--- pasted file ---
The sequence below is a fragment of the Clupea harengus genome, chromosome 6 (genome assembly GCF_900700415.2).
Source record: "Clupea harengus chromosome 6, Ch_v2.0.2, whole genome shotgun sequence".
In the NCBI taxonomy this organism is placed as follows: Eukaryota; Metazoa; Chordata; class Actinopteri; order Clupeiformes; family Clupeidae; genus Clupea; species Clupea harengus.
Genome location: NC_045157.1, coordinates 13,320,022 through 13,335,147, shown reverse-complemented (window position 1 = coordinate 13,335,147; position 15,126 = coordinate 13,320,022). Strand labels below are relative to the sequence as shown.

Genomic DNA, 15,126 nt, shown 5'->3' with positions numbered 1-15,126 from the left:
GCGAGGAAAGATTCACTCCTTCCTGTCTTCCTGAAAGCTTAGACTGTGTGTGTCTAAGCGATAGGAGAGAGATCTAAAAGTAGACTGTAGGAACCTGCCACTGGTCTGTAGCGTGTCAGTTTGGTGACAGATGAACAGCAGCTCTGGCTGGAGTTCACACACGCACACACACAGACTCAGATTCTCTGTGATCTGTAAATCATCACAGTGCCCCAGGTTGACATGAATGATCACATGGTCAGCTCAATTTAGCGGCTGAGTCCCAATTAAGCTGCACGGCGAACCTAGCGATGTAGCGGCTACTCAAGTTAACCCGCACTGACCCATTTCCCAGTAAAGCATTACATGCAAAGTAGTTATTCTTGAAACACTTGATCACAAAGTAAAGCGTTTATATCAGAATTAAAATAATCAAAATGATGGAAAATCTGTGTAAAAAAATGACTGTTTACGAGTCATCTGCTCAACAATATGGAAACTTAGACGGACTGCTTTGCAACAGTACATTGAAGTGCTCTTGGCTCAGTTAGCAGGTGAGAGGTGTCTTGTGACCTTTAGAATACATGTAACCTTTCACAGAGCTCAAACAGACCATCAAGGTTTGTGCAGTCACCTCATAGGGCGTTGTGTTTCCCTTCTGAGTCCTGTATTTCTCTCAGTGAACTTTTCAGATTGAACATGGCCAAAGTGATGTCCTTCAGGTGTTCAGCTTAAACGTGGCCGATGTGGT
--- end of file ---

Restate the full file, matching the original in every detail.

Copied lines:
The sequence below is a fragment of the Clupea harengus genome, chromosome 6 (genome assembly GCF_900700415.2).
Source record: "Clupea harengus chromosome 6, Ch_v2.0.2, whole genome shotgun sequence".
In the NCBI taxonomy this organism is placed as follows: Eukaryota; Metazoa; Chordata; class Actinopteri; order Clupeiformes; family Clupeidae; genus Clupea; species Clupea harengus.
Genome location: NC_045157.1, coordinates 13,320,022 through 13,335,147, shown reverse-complemented (window position 1 = coordinate 13,335,147; position 15,126 = coordinate 13,320,022). Strand labels below are relative to the sequence as shown.

Genomic DNA, 15,126 nt, shown 5'->3' with positions numbered 1-15,126 from the left:
GCGAGGAAAGATTCACTCCTTCCTGTCTTCCTGAAAGCTTAGACTGTGTGTGTCTAAGCGATAGGAGAGAGATCTAAAAGTAGACTGTAGGAACCTGCCACTGGTCTGTAGCGTGTCAGTTTGGTGACAGATGAACAGCAGCTCTGGCTGGAGTTCACACACGCACACACACAGACTCAGATTCTCTGTGATCTGTAAATCATCACAGTGCCCCAGGTTGACATGAATGATCACATGGTCAGCTCAATTTAGCGGCTGAGTCCCAATTAAGCTGCACGGCGAACCTAGCGATGTAGCGGCTACTCAAGTTAACCCGCACTGACCCATTTCCCAGTAAAGCATTACATGCAAAGTAGTTATTCTTGAAACACTTGATCACAAAGTAAAGCGTTTATATCAGAATTAAAATAATCAAAATGATGGAAAATCTGTGTAAAAAAATGACTGTTTACGAGTCATCTGCTCAACAATATGGAAACTTAGACGGACTGCTTTGCAACAGTACATTGAAGTGCTCTTGGCTCAGTTAGCAGGTGAGAGGTGTCTTGTGACCTTTAGAATACATGTAACCTTTCACAGAGCTCAAACAGACCATCAAGGTTTGTGCAGTCACCTCATAGGGCGTTGTGTTTCCCTTCTGAGTCCTGTATTTCTCTCAGTGAACTTTTCAGATTGAACATGGCCAAAGTGATGTCCTTCAGGTGTTCAGCTTAAACGTGGCCGATGTGGT